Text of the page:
To understand how children learn through video games, a good place to start is television. TV came long before video games, and it too has suffered from being seen as wasted time. However, not all TV watching is the same. There is passive TV watching, but there is also interactive TV watching (especially thanks to social media today), and something Shapiro refers to as "co-viewing," meaning that kids and their parents watch together and discuss as they go. While passive watching might be what people usually think of when they say that TV is bad and rots the brain, co-viewing is actually good. It not only increases learning, but reduces things like fear and aggression.
Video games offer an even wider variety of experiences. While there are video games that feature a large amount of violence, inappropriate topics, and less than stimulating gameplay, there are many that offer learning opportunities to kids. Games-based learning is important, but Shapiro adds that the experience is even better when an adult is also sharing in the fun.
He goes on to cite a Joan Ganz Cooney Center report that discusses Joint Media Engagement, or JME. JME is defined as the spontaneous and designed experiences that happen when people are using media together, and the report goes on to break down three types of JME: restrictive mediation, instructive mediation, and social co-viewing. Even though they were conceived with television in mind, Shapiro explains that they apply just as well to gaming.
Restrictive mediation refers to the limits that parents put on their children's use of digital media. That could mean limits on how long kids are allowed to play, and it can also refer to limits on a game's content as well. He points out that there are more subtle messages that children can infer from those limitations if they see adults freely using computers and mobile devices all day long. For all they know, reaching adulthood means you can play Angry Birds as much as you want.
Instructive mediation happens when parents and children are playing together and sharing experiences together. The best experiences come when adults engage in discussions with children about those experiences. This is also a great opportunity to switch roles and let the child lead the adult during a gaming session. By asking questions and bringing up topics of discussion, parents can help their children look at digital media with a critical eye. Here at Massively, Larry Everett's livestreams focused on gaming with his daughter are a great example of instructive mediation, and I'd go a step further and say that we've all learned from their gaming sessions together.
Social co-viewing is basically a shared gaming experience minus the active discussion. There is still a learning experience from parents playing with their children, but it's not necessarily as instructive.
Shapiro adds two more categories to the mix: parallel play and asymmetrical joint media engagement.
Parallel play is when parent and child are sitting together, but not necessarily sharing a common gaming experience. The best example is of two toddlers sitting on a floor during a playdate. They might each be playing with toys and sitting side by side, but each is primarily engaged in solo play, with an occasional bit of overlap here and there with the other child who's busy playing with a different toy. When it comes to gaming, a parent might be sitting next to his child, but the two are engaged in different activities. From time to time, however, the two might share a brief learning experience together, such as when a child asks his parent to look up a walkthrough about his favorite game.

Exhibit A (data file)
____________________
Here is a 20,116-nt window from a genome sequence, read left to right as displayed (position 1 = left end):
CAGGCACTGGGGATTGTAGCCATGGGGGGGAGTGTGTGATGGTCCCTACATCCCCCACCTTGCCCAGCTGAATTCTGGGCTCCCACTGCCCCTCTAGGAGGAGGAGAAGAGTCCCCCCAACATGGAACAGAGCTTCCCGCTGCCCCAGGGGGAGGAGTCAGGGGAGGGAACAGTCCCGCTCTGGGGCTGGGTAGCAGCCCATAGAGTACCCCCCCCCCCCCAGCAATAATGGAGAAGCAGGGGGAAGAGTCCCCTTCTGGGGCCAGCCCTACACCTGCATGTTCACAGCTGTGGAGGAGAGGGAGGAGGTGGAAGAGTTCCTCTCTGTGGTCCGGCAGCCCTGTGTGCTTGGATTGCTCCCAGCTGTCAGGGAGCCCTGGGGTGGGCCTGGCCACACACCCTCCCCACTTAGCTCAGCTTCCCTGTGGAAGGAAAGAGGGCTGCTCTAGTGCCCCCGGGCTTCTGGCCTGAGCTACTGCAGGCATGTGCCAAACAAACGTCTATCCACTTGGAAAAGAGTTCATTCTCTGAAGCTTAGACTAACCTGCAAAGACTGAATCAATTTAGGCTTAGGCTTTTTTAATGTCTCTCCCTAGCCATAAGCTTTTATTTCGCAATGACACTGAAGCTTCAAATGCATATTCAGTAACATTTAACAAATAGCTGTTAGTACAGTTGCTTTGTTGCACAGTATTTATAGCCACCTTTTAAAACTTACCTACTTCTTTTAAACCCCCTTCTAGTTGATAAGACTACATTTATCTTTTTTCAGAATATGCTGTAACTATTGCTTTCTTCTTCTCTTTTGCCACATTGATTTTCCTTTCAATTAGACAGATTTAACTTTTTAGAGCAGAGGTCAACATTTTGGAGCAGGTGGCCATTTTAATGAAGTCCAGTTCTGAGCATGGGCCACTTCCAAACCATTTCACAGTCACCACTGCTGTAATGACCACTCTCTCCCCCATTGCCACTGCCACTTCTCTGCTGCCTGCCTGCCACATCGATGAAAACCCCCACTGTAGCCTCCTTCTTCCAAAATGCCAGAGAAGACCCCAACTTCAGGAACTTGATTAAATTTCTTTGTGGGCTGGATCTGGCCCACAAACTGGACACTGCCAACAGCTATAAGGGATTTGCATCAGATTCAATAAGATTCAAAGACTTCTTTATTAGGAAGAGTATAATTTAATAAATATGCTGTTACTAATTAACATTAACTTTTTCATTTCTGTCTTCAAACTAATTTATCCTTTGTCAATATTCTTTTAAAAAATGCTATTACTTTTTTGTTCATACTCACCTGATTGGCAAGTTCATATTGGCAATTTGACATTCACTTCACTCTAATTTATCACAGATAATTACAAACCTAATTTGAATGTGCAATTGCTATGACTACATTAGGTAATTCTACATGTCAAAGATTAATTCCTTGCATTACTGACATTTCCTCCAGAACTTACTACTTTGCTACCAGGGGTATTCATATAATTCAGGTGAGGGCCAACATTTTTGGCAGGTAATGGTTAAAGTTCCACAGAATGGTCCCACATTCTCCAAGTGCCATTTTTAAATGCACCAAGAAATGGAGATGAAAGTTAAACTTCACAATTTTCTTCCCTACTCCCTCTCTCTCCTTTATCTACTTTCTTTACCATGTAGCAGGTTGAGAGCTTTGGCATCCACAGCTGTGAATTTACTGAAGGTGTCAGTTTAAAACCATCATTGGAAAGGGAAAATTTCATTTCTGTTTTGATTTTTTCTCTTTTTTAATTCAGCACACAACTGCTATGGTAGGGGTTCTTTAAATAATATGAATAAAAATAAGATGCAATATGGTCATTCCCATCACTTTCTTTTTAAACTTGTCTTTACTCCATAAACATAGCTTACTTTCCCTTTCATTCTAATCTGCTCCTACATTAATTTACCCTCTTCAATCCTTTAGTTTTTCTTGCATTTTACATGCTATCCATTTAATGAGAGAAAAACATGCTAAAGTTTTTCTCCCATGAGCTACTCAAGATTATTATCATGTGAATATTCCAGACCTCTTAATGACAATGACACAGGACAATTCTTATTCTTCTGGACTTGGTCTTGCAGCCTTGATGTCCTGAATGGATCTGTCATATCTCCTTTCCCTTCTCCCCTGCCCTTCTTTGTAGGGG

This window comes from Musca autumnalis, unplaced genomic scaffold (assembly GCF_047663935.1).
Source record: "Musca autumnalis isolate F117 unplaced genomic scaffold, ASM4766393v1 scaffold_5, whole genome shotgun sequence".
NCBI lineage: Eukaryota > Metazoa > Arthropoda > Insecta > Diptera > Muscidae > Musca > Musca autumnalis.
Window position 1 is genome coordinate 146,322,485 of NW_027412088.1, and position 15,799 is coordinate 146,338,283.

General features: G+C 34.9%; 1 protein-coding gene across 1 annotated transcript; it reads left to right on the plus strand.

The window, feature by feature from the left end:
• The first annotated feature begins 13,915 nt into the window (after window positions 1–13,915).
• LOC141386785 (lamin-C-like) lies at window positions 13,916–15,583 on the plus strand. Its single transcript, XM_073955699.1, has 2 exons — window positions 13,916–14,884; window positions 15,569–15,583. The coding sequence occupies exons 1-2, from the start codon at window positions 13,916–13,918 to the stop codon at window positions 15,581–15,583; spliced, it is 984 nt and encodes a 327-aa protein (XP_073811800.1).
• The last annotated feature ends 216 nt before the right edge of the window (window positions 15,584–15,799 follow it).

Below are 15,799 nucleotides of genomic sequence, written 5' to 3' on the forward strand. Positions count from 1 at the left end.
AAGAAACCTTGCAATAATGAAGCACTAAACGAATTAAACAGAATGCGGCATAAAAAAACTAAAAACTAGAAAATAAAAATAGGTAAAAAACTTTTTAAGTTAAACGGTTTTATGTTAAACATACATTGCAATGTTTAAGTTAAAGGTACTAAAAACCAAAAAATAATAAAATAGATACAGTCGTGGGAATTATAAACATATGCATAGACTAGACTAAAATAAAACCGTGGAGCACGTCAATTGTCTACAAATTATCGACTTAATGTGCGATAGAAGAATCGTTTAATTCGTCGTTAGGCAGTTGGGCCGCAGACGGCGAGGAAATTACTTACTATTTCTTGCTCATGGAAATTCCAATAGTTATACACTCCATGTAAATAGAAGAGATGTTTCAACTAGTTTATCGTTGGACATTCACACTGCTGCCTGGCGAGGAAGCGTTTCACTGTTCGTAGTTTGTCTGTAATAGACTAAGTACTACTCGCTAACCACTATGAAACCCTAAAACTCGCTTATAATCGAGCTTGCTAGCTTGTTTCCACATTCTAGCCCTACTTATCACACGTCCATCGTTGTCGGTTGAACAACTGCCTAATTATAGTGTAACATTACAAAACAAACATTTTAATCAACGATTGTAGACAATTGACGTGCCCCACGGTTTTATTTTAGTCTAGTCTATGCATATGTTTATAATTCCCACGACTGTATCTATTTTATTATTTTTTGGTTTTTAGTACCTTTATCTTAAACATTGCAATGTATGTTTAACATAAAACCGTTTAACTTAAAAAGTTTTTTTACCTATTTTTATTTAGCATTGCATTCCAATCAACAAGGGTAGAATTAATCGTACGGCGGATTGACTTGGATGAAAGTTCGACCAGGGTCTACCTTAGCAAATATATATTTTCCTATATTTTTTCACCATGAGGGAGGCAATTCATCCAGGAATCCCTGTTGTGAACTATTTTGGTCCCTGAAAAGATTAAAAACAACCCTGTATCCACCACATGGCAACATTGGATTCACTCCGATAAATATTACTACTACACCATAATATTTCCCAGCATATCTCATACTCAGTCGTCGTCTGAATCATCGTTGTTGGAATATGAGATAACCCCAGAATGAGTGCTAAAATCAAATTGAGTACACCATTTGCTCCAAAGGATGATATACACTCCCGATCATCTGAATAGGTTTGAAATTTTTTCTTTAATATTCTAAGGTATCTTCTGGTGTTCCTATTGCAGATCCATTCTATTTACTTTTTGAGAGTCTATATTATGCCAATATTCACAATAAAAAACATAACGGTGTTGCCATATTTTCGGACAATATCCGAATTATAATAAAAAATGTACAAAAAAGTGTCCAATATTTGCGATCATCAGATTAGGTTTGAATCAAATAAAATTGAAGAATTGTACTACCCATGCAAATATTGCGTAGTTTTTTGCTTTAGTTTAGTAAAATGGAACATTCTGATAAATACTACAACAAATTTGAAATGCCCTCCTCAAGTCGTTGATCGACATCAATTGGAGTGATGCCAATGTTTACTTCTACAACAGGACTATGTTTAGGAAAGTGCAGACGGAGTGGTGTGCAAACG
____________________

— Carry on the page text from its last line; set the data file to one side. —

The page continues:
Meanwhile, Shapiro describes asymmetrical joint media engagement as a sort of long distance online experience. He uses the example of emails, online chats and video conferencing with his children when they are spending time at their mother's house. He attempts to model good webiquette when it comes to digital media use, with the hopes that they learn proper behavior online. He points out that parents teach children good "live" social behavior, but sometimes neglect to teach them good "online" behavior.
Shapiro cites several single-player video games in his article, but these definitions of learning apply even better to MMOs because they do the best at offering a multiplayer experience. You can find each of the above examples of learning in family-friendly MMOs, and in many ways, they're tailor-made to allow parents and children to play together and even learn together. Larry's livestreams with his daughter are the perfect example of what a kid-friendly MMO can do well. Both of them explore the world, compete against each other in the mini-games, and work together to problem-solve, but sometimes the viewer gets to see two very different perspectives from the same game experience. What makes the shows so enjoyable is the lively discussions that come from parent-child interaction, and it's a perfect example of instructive mediation.
While not every kid-friendly MMO has an educational aspect to it, there are more subtle ways that MMOs teach our children important lessons. From proper "webiquette," to an understanding that screen time needs limits, MMOs give parents the chance to raise responsible children in this digital age.
The MMO Family column is devoted to common issues with families and gaming. Every other week, Karen looks at current trends and ways to balance family life and play. She also shares her impressions of MMO titles to highlight which ones are child-friendly and which ones offer great gaming experiences for young and old alike. You are welcome to send feedback or Wonka Bars to email@example.com.